I'm being treated to a day away from my keyboard so I only have about fifteen minutes to unwrap this morning's news before I have to head for the train.
I've just read Boris Johnson talking about Milband in The Sunday Times and I'm not sure which part of the argument I liked the least. We have more baiting of Scotland with the headline phrase 'Ajockalypse Now', which might make a few people smile but I just frowned. It's more of that tactic we've seen at this election of deliberately winding up Scottish voters so they're even more pissed with the established Westminster parties. The more Tories wind up the Scottish, the stronger the SNP's hold is Scotland becomes and the weaker Ed Miliband's position in Westminster. I'm not Scottish, though my grandmother was, but I still find it shabby and insulting. I have no doubt that Boris would be making similar jokes if the election was going to be decided by voters in the north or the south west, or any area other than the great South East who seem to be the only people that really matter in this and every election.
Secondly, Boris came out with this gem. "Ed Miliband fundamentally doesn’t believe in the market. I don’t believe there’s any aspect of capitalism that he seems to relish or approve of."
Ignore what Miliband might or might no believe. Think instead about the thing that Boris seems to hold as an unquestionable truth. His faith in capitalism sounds almost religious. Why should anybody 'believe' in the market as though the market were some omnipotent being? I don't believe in the market but I can see that it exists. I can see also, in certain contexts, that it works extremely well. However, I can also see that the market is often deeply flawed and that's my problem with the current Tories: they seem to believe that society should be entirely aligned to the market.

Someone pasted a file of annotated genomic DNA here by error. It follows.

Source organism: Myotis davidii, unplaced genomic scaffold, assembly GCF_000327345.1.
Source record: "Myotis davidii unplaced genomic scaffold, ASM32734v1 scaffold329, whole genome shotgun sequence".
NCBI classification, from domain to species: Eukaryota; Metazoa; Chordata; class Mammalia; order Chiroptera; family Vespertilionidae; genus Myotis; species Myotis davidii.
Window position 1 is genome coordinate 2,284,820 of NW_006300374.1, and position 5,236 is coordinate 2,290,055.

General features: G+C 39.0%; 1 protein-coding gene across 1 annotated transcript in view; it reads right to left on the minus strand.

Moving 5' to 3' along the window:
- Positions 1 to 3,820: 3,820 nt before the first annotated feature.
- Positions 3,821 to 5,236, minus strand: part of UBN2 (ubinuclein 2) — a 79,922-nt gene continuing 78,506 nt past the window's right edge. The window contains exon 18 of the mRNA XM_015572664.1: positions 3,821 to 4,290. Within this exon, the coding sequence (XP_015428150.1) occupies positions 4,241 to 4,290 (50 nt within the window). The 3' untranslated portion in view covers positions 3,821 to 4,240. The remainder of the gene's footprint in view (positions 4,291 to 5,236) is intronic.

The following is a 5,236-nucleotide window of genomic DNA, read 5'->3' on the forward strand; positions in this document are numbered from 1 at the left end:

Working on something else the other day, I came across Simon Mainwaring's book We First: How Brands and Consumers Use Social Media to Renew Capitalism and Build a Better World. From the parts I had chance to read, it was pretty gushing about social media but, from my point of view, quite chilling in the way that social media was going to make people's lives indistinguishable from the patterns of consumerism. I'm probably not doing the book justice but I think the argument went that companies should aim to organically intertwine their business with people's every patterns of life. It was depressing but goes to what I think is the root of this election. It goes back to that phrase the Tories keep using and I find so troublesome: hardworking people.
It implies everything that the Mainwaring book pinpointed: that we are merely fodder for the consumerist meat grinder. Tories celebrate 'hardworking people' though rarely does anybody point out how many of the buggers earn in excess of £30,000 or £40,000 a year for just a couple of hours consultancy work each week. Hardworking or 'on a good thing'? I suppose only you can decide. Yet what do they really mean? That we should be happy because they give us mobile phones, Twitter, and a couple of hours a week to do something other than stick doorhandles on a car?
But that's my 15 minutes and here I have to end it. If you want more, I suggest you watch this excellent exchange between Kenneth Williams and Michael Parkinson, in which the subject of sticking doorhandles on a car in central to the argument (begins about the 7 minute mark). In case you're wondering, I think Parkinson is absolutely right.